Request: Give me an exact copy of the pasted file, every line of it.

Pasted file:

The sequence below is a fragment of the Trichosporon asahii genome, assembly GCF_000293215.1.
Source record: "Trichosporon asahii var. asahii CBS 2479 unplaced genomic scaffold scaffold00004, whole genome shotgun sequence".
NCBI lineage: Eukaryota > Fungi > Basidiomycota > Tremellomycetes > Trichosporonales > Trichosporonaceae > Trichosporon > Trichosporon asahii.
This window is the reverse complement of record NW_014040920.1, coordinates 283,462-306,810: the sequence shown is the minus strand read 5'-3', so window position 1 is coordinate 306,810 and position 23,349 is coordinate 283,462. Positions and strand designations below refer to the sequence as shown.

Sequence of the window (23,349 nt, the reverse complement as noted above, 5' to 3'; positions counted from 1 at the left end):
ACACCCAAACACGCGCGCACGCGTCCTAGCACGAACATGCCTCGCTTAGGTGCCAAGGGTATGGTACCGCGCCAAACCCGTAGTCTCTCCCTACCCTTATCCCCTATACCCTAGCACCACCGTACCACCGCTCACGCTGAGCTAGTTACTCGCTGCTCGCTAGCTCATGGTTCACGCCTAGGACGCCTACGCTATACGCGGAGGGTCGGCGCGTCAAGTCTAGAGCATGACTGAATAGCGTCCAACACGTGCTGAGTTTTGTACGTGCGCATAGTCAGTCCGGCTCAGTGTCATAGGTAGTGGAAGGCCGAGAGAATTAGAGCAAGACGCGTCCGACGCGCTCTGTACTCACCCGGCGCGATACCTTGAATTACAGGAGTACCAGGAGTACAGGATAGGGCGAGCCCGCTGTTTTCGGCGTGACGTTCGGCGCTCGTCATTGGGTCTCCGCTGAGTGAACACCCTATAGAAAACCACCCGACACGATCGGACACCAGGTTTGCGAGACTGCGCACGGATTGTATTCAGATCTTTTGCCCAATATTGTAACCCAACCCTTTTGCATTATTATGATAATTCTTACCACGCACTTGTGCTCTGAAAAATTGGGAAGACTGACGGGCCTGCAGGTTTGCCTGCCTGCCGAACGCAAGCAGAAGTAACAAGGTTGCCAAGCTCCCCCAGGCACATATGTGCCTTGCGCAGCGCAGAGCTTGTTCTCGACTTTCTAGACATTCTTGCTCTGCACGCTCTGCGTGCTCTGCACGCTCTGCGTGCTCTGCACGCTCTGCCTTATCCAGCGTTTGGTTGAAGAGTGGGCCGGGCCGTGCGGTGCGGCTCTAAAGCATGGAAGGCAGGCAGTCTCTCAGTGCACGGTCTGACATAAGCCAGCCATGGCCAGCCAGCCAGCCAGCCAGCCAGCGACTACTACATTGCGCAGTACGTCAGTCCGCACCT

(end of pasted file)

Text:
The sequence below is a fragment of the Trichosporon asahii genome, assembly GCF_000293215.1.
Source record: "Trichosporon asahii var. asahii CBS 2479 unplaced genomic scaffold scaffold00004, whole genome shotgun sequence".
NCBI lineage: Eukaryota > Fungi > Basidiomycota > Tremellomycetes > Trichosporonales > Trichosporonaceae > Trichosporon > Trichosporon asahii.
This window is the reverse complement of record NW_014040920.1, coordinates 283,462-306,810: the sequence shown is the minus strand read 5'-3', so window position 1 is coordinate 306,810 and position 23,349 is coordinate 283,462. Positions and strand designations below refer to the sequence as shown.

Sequence of the window (23,349 nt, the reverse complement as noted above, 5' to 3'; positions counted from 1 at the left end):
ACACCCAAACACGCGCGCACGCGTCCTAGCACGAACATGCCTCGCTTAGGTGCCAAGGGTATGGTACCGCGCCAAACCCGTAGTCTCTCCCTACCCTTATCCCCTATACCCTAGCACCACCGTACCACCGCTCACGCTGAGCTAGTTACTCGCTGCTCGCTAGCTCATGGTTCACGCCTAGGACGCCTACGCTATACGCGGAGGGTCGGCGCGTCAAGTCTAGAGCATGACTGAATAGCGTCCAACACGTGCTGAGTTTTGTACGTGCGCATAGTCAGTCCGGCTCAGTGTCATAGGTAGTGGAAGGCCGAGAGAATTAGAGCAAGACGCGTCCGACGCGCTCTGTACTCACCCGGCGCGATACCTTGAATTACAGGAGTACCAGGAGTACAGGATAGGGCGAGCCCGCTGTTTTCGGCGTGACGTTCGGCGCTCGTCATTGGGTCTCCGCTGAGTGAACACCCTATAGAAAACCACCCGACACGATCGGACACCAGGTTTGCGAGACTGCGCACGGATTGTATTCAGATCTTTTGCCCAATATTGTAACCCAACCCTTTTGCATTATTATGATAATTCTTACCACGCACTTGTGCTCTGAAAAATTGGGAAGACTGACGGGCCTGCAGGTTTGCCTGCCTGCCGAACGCAAGCAGAAGTAACAAGGTTGCCAAGCTCCCCCAGGCACATATGTGCCTTGCGCAGCGCAGAGCTTGTTCTCGACTTTCTAGACATTCTTGCTCTGCACGCTCTGCGTGCTCTGCACGCTCTGCGTGCTCTGCACGCTCTGCCTTATCCAGCGTTTGGTTGAAGAGTGGGCCGGGCCGTGCGGTGCGGCTCTAAAGCATGGAAGGCAGGCAGTCTCTCAGTGCACGGTCTGACATAAGCCAGCCATGGCCAGCCAGCCAGCCAGCCAGCCAGCGACTACTACATTGCGCAGTACGTCAGTCCGCACCT